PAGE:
We can’t take anything for granted and need to educate our children on the importance of living an honest life of values. We can’t count on them picking it up on their own or from their teachers. If we want to have good children, we must invest much time and effort raising and educating them.
In Parshas Vayishlach, we learn how Yaakov prepared his family for the showdown with his brother Eisov, who sought their destruction. Though born and raised in the house of Lovon, the upbringing of Yaakov’s children was such that they all remained loyal to their father’s heritage.
When Yaakov received word that Eisov was coming, he feared for his safety and the safety of his family. He sought various measures to provide for their defense should Eisov reach their encampment and seek to do battle.
From an examination of the pesukim that describe Yaakov’s tefillah at the beginning of the parsha, we can deduce that he was more concerned about the welfare of his family than for himself.
He said, “Hatzileini na miyad ochi, miyad Eisov. Hashem, please save me from my brother Eisov, because I fear pen yavo vehikani eim al bonim, that he will come and kill my wives and children.”
He followed this up by saying, “V’atah omarta heiteiv eitiv imoch vesamti es zaracha kechol hayom. Hashem, You cannot allow Eisov to come and kill my family, because You promised me that my children would be so plentiful that it would be impossible to count them.”
Yaakov then sent gifts to Eisov in a bid to win his favor, so that he may stop his brother’s murderous march, which was advancing with 400 warriors. He then spirited away his family to a safe place.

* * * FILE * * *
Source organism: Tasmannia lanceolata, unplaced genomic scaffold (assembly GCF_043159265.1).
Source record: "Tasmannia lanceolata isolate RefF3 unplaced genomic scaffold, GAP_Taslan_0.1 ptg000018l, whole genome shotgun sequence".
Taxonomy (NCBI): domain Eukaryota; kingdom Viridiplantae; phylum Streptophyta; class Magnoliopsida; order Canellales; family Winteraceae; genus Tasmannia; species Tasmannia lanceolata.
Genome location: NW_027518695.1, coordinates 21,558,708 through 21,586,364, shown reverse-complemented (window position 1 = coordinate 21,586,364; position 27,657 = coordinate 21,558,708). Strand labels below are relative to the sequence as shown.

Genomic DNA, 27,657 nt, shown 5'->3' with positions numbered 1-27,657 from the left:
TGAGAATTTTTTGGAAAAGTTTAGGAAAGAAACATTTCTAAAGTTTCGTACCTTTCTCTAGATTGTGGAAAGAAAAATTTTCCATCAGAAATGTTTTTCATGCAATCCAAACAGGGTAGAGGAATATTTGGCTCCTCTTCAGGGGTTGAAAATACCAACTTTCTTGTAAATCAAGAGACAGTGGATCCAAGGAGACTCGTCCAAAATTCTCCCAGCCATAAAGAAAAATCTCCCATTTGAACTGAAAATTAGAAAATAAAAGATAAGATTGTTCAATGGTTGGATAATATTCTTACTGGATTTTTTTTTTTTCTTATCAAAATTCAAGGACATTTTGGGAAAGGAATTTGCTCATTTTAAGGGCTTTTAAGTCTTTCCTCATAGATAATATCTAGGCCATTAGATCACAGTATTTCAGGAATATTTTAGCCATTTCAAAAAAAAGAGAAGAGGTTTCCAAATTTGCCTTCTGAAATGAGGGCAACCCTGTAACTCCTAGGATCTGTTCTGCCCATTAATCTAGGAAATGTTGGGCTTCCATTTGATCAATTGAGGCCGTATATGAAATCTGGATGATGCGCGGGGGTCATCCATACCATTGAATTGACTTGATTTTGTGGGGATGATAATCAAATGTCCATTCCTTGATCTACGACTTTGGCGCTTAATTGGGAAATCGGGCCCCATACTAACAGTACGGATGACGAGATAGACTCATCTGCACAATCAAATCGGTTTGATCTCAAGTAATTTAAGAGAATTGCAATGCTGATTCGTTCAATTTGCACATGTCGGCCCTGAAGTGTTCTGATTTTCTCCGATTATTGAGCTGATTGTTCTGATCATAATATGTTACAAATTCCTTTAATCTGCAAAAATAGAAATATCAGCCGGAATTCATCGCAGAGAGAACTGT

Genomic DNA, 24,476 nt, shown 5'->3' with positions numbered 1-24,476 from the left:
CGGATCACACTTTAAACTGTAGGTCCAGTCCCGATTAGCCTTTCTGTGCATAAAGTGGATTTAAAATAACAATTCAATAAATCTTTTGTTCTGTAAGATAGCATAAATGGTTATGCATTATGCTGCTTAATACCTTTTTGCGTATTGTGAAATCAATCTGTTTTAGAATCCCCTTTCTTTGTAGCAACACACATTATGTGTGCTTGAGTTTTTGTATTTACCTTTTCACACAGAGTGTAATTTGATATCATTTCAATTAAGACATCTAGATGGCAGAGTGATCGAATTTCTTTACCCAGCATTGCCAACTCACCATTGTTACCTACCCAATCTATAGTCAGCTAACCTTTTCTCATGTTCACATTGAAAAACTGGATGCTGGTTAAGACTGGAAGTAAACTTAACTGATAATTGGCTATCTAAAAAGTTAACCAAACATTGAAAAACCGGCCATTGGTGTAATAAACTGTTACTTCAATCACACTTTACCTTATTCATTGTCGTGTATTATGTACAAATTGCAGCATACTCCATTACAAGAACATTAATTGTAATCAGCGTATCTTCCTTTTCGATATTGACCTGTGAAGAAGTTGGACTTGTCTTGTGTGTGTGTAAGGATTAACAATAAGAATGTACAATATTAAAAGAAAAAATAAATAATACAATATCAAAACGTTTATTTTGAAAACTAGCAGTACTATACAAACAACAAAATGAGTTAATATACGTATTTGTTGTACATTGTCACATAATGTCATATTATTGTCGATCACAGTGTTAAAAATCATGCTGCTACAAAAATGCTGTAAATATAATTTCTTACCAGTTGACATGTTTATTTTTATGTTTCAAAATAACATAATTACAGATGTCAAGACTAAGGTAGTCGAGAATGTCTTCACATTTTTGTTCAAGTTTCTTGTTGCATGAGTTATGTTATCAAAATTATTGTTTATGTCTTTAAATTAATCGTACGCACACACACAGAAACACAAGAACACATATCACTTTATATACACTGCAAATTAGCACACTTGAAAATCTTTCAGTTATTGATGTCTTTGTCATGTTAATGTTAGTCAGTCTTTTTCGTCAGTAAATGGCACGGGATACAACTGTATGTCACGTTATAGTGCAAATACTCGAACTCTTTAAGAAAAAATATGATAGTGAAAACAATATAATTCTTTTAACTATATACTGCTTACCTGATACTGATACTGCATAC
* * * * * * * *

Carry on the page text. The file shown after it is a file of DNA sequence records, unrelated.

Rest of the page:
Yaakov was then alone, and while he was “levado,” the “sar” of Eisov confronted him and wrestled with him through the night. Yaakov was able to overcome him and earn the name change to Yisroel, the eternal name of the Jewish people.
All through the confrontation, his family was safe and in fact never touched by Eisov. As long as there is a separation between the Bnei Yisroel and Eisov, they are safe. It is when the Jewish people feel comfortable living among the Eisovs and the barriers break down that danger ensues. This has been the pattern of our nation throughout the years, as the Netziv aptly portrays in his monumental work on anti-Semitism called She’airis Yisroel.
Levado. Our legacy, handed down by Yaakov, is to be alone and not to mix and get involved with our host nations. It is an irrevocable force built into the natural order. The forces of evil are forever locked in battle with us. When we lay low and keep to ourselves, they leave us alone, but when we get too comfortable and bring too much attention to ourselves, trouble ensues.
Through the merit of Yaakov Avinu, when we have been true to the mission of Yisroel, we have been spared. Though battered and bruised, as was Yaakov, we have remained standing long after the Eisovs of each generation perished.